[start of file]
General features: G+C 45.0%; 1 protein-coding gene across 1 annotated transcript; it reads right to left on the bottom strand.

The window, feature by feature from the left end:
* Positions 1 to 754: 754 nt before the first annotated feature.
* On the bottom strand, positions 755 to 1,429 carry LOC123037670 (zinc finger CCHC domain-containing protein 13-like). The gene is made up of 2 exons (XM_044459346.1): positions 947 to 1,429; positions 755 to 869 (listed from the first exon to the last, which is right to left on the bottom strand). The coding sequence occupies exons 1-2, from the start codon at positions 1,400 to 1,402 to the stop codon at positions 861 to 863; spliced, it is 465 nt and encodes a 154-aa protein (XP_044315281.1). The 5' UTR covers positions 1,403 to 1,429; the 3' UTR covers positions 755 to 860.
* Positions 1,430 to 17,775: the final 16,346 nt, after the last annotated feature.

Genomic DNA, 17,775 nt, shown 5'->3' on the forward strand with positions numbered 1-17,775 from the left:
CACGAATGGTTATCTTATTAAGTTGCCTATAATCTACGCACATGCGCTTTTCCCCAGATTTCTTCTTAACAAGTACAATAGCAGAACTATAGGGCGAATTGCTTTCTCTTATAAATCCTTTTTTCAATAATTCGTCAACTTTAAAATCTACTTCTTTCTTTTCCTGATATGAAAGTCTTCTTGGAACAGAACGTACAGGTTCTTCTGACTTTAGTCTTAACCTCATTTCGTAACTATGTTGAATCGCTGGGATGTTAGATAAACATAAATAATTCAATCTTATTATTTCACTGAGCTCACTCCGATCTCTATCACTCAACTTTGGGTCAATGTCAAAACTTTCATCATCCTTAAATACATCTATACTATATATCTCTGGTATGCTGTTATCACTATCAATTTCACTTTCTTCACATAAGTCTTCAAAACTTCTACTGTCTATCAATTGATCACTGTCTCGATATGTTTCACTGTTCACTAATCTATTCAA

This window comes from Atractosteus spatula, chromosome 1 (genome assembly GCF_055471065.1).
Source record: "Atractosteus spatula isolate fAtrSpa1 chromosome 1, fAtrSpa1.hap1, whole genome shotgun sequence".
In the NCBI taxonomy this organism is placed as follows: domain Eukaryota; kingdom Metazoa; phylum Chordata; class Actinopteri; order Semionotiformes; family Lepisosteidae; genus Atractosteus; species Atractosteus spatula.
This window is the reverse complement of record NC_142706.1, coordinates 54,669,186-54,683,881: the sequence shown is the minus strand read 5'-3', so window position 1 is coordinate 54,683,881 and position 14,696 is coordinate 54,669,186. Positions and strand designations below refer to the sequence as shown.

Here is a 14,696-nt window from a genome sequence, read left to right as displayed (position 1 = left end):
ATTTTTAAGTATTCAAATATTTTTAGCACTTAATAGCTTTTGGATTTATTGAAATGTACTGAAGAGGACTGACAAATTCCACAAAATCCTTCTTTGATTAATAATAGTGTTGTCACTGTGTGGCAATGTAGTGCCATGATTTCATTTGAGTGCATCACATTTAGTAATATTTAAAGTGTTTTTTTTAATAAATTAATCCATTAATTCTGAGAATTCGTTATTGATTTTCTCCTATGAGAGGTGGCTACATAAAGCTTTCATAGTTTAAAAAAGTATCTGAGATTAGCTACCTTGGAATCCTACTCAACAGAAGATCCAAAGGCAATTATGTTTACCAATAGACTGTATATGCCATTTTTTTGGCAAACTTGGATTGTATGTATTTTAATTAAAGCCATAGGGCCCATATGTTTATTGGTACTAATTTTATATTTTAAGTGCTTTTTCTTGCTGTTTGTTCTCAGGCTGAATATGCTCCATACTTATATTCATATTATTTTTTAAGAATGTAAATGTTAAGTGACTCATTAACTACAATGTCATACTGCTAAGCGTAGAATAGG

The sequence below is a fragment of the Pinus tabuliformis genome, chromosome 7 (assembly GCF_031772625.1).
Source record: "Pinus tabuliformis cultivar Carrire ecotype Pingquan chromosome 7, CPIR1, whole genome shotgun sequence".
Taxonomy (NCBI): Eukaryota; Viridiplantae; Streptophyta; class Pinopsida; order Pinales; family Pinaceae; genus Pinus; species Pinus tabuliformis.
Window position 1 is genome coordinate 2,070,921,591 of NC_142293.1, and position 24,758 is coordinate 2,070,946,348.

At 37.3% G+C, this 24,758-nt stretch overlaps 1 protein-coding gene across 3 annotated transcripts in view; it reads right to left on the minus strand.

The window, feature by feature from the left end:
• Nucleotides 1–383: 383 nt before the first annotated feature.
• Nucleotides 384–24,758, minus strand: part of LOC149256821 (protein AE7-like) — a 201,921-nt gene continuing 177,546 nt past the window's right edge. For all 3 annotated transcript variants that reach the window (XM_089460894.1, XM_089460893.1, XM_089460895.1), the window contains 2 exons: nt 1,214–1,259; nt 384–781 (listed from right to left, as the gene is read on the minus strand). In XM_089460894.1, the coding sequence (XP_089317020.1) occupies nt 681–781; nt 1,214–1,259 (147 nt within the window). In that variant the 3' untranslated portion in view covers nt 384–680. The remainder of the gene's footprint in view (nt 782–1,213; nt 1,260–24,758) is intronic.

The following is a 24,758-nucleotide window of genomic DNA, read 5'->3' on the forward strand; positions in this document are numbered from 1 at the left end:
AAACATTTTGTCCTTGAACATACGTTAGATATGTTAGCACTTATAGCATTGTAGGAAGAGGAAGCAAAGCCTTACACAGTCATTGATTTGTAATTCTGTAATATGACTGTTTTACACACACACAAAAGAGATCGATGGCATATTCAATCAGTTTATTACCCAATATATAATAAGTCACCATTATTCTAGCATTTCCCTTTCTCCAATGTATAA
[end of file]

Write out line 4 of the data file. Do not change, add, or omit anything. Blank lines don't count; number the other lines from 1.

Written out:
* On the bottom strand, positions 755 to 1,429 carry LOC123037670 (zinc finger CCHC domain-containing protein 13-like). The gene is made up of 2 exons (XM_044459346.1): positions 947 to 1,429; positions 755 to 869 (listed from the first exon to the last, which is right to left on the bottom strand). The coding sequence occupies exons 1-2, from the start codon at positions 1,400 to 1,402 to the stop codon at positions 861 to 863; spliced, it is 465 nt and encodes a 154-aa protein (XP_044315281.1). The 5' UTR covers positions 1,403 to 1,429; the 3' UTR covers positions 755 to 860.